Referencing 'moral heroes' - Bottom Line, People want to identify with and emulate those who achieve big, almost spectacular feats. Those big achievers are the people we should be pointing to and getting moral leadership from. We all know a moral hero and admire what they do and the effort they expend but that does not necessarily encourage us to follow their example. This is an area where we should be encouraging, shaming, incentivising(?) economically successful entrepreneurs to accept the responsibility for setting a moral, as well as economic, authority.

Sorry, but you need clearer thought and expression here.

On Jun 2, 2009 Patsy wrote:

I must agree with Frank; but, here is a thought:

As a society, we get off-track when we lose sight of REALITY. For example, over the last couple of decades, a large percentage of those who achieved the best scores in college took jobs in money management. Arguably, a money manager doesn't DO anything real. They do not invent, produce, or distribute goods. They don't provide a service other than to manipulate money. Since money is an artificial construct (albeit a necessary one) this allowed a disproportionate concentration of talent to be used in a non-real endeveaor. The results of this are now quite plain.

When it becomes more "economical" to waste than to conserve, when it makes "sense" to sacrifice the future for expediency in the present, when we accept damaging and illogical ideas as a result of an emphasis on non-reality based constructs, we doom ourselves to failure as a society and as a species.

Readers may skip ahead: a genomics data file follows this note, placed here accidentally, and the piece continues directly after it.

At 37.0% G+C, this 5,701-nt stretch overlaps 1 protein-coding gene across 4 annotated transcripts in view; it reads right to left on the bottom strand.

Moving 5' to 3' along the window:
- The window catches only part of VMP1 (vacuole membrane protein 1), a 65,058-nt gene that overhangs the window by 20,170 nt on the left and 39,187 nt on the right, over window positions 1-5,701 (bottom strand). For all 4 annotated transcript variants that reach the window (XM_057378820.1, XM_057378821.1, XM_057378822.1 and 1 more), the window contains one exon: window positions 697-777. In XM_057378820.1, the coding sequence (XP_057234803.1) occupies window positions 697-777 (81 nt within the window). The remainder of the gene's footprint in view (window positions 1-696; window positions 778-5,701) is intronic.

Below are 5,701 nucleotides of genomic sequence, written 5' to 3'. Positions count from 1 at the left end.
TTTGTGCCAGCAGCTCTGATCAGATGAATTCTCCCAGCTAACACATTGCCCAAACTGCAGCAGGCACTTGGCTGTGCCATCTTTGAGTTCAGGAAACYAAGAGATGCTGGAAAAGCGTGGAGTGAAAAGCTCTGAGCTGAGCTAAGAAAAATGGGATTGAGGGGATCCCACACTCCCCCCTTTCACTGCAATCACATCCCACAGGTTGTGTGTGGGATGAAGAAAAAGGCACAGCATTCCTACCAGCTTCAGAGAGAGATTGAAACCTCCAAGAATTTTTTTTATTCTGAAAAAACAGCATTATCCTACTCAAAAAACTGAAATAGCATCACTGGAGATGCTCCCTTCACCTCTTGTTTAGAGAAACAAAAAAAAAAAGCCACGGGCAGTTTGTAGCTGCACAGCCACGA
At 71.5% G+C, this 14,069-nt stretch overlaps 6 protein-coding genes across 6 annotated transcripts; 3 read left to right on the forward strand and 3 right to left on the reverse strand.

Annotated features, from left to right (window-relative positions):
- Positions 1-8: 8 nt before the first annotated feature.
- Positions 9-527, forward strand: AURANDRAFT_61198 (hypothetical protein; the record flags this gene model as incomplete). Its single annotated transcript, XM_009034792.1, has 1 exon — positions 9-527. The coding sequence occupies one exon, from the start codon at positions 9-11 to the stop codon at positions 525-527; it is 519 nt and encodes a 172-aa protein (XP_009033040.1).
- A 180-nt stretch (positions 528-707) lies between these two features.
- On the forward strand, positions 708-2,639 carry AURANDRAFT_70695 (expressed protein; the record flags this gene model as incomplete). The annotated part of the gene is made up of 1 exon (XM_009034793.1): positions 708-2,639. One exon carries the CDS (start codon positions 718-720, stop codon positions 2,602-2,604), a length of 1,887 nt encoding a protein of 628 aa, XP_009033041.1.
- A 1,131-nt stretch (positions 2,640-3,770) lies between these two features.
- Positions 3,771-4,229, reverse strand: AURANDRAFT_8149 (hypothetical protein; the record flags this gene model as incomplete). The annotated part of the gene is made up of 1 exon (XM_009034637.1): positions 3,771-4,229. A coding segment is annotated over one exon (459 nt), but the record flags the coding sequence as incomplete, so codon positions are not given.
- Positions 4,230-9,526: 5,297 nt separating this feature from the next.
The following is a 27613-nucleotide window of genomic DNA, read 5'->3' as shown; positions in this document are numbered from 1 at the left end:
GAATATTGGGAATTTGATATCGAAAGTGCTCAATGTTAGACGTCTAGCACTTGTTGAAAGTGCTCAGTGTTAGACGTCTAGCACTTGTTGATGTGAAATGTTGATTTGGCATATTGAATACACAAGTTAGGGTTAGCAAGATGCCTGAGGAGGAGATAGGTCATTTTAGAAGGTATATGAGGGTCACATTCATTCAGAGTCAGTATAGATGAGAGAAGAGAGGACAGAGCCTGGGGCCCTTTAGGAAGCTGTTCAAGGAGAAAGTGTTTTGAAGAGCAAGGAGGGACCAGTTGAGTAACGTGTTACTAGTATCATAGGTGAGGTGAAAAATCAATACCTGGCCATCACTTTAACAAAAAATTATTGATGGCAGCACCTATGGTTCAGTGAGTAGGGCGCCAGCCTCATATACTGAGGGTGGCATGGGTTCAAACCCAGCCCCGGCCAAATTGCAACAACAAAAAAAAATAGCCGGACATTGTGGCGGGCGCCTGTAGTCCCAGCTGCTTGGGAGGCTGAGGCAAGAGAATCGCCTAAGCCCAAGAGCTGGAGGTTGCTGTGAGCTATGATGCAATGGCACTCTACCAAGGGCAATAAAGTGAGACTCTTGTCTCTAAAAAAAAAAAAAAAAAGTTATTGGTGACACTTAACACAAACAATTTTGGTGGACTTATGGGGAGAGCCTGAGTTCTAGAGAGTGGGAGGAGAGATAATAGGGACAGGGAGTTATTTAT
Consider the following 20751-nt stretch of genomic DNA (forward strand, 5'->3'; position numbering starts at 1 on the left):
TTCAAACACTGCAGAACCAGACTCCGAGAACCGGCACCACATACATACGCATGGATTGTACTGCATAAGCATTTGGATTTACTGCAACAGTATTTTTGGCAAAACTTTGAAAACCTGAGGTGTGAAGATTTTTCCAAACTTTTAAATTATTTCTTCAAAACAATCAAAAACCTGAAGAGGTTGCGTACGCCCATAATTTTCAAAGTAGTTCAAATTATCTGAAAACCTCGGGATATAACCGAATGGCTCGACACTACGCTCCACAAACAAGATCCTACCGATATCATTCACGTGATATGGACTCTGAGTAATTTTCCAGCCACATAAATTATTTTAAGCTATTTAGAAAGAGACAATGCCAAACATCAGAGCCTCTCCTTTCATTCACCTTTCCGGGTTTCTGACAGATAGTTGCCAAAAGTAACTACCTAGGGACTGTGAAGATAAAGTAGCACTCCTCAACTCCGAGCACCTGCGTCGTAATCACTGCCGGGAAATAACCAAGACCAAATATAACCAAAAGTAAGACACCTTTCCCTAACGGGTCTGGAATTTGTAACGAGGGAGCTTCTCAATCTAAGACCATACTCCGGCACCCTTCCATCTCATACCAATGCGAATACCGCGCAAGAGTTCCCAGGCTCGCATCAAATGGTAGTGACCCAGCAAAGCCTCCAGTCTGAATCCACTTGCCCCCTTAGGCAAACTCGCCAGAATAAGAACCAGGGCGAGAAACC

On Jun 2, 2009 pavit raj wrote:

the best part of the story was its closure towards the reality of the society and getting rid offf from the perception and pre-concieve notions. It is very important to draw your own principles and stand on those principles.

On Jun 2, 2009 Richard Shotz wrote:

Doing the right thing and the profitable thing are not necessarily mutually exclusive.

Also, fortunately, when you say "nobody thinks that way anymore" when referring to the responsible behavior of bankers of old you are utterly mistaken. 

On Feb 7, 2012 kenny wrote:
 Thoughts on doing the right thing for the right reasons.

On Feb 7, 2012 Patrick wrote:
I agree that incentives are not enough, but I also think the author's statements regarding incentives are too sweeping and simplistic.  Incentives can also reinforce virtues and positive behaviors amongst groups of people working for a common purpose. 

Organizations theoretically use incentive and reward programs to help them get where they are going, i.e. to succeed.  These programs need to be congruent with the organization's vision, mission, values and current priorities.  Alignment is critical.  When it exists it very much aids organizational clarity and communication, which serves both the organization and its employees.  When an employee disagrees with his organization's vision, mission and/or values and cannot make his objections known or effect constructive change, he needs to get out and go somewhere where great mutuality of purpose exists.  If, because of financial necessity, he does not get out, he is a new type of slave for however long his unhappy relationship with that organization exists.

As a society, we have, broadly speaking, confused money with meaning.  Indeed, for too many of us money is the arbiter of meaning, when in fact money should be the servant of what is meaningful.  We have arrived at this situation courtesy of capitalism's triumph over democracy.  The American notion of checks and balances has failed to maintain the balance between a free marketplace and democratic ideals.